Escalona added, “The guilty verdict has defined Mr Stanford’s future in jail; however, the future of thousands of innocent victims around the world continues to be one of poverty and uncertainty.”
COViSAL asked the US Department of Justice, the US receiver, Ralph Janvey, and the joint liquidators of the Stanford International Bank (“SIBL”) in Antigua, Marcus Wide and Hugh Dickson, “To sign a Cross-Border Insolvency Cooperation Protocol to allow for the recovery of assets without duplicating efforts or expenses and without any further delay.”
This co-operation protocol would oblige both parties and compel them to implement only one “process of claims certification". It would also oblige them to formally elaborate joint reports to give the judicial process the transparency it lacks.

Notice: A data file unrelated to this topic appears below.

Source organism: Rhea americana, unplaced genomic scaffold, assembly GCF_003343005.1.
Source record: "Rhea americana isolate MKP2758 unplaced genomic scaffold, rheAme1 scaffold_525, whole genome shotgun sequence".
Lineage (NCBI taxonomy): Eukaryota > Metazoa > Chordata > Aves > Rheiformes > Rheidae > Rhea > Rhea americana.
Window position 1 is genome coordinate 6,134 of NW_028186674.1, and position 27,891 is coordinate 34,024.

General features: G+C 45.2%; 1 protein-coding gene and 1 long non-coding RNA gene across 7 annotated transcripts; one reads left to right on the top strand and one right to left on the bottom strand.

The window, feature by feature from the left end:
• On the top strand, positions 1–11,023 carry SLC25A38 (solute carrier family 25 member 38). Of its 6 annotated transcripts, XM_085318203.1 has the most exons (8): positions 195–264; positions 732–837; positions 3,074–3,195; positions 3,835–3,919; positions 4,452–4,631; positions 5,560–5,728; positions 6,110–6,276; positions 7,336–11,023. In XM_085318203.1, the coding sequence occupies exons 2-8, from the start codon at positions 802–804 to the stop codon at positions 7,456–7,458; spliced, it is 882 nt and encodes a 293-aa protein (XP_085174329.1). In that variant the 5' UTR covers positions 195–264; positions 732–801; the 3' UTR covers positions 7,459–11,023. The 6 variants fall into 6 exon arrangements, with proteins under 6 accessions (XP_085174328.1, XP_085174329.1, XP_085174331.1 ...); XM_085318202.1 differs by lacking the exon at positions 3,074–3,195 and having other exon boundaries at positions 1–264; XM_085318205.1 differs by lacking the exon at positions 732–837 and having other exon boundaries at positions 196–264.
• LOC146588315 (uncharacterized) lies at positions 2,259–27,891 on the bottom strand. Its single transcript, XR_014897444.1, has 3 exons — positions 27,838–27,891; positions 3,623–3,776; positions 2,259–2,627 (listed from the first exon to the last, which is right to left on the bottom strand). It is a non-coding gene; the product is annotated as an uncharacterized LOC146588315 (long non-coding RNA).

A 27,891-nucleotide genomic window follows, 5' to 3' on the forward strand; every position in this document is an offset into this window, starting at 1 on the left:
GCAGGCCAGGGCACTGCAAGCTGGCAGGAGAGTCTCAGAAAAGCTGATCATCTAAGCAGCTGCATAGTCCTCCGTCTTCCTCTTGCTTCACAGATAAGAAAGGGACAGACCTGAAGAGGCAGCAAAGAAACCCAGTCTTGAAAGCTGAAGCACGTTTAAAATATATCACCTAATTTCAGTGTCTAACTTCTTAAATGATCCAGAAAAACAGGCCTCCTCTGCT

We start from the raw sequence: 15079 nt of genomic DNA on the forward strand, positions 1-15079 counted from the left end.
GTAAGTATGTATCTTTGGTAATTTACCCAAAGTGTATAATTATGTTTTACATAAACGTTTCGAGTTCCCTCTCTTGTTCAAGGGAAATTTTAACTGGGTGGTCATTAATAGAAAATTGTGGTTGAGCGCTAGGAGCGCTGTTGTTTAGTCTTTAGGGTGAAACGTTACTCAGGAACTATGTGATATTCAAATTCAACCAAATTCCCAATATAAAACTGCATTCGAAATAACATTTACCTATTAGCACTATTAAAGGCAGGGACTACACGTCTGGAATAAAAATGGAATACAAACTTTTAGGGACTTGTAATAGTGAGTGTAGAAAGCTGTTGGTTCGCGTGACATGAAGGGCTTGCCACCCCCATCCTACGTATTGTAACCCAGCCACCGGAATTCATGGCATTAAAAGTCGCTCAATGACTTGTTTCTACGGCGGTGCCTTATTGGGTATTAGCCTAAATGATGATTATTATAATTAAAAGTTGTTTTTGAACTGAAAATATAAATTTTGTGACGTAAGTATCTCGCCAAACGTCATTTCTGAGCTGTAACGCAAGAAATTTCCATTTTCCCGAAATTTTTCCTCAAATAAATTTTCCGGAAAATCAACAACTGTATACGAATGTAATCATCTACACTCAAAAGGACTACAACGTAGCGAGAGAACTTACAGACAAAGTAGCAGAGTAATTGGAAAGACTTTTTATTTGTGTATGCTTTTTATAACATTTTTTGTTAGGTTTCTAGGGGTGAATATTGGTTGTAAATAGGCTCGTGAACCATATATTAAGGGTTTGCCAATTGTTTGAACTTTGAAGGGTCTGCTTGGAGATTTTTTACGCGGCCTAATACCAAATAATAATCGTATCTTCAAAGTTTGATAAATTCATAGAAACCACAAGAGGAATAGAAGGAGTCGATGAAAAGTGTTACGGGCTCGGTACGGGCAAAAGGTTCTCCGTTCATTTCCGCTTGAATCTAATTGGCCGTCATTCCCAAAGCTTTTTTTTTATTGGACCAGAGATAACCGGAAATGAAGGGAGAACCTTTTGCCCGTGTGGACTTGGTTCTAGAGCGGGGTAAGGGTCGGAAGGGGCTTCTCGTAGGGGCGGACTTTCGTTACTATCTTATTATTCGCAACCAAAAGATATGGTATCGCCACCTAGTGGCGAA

COViSAL is still waiting for an official written response from the joint liquidators of the SIBL to the letter sent to them last February 8, in which COViSAL presented their objections to the formal claims process implemented by the Joint Liquidators last January 18.
COViSAL requested, among other things, to immediately amend the “Proof of Debt” process and to make account statements available to all creditors.
Escalona concluded, “COViSAL sadly observes how the possibility of receiving an economic relief to mitigate the suffering of thousands of innocent retirees, desperate for the lack of their savings, vanishes in fees and useless legal fights. We beg the competent authorities to now focus their efforts on helping the real victims by implementing an initial distribution of the $330 M of our savings confiscated in England, Switzerland, and Canada. It is our money after all. Please don’t waste it.”
Read more: http://www.caribarena.com/antigua/news/latest/99938-stanford-guilty-but-victims-in-limbo.html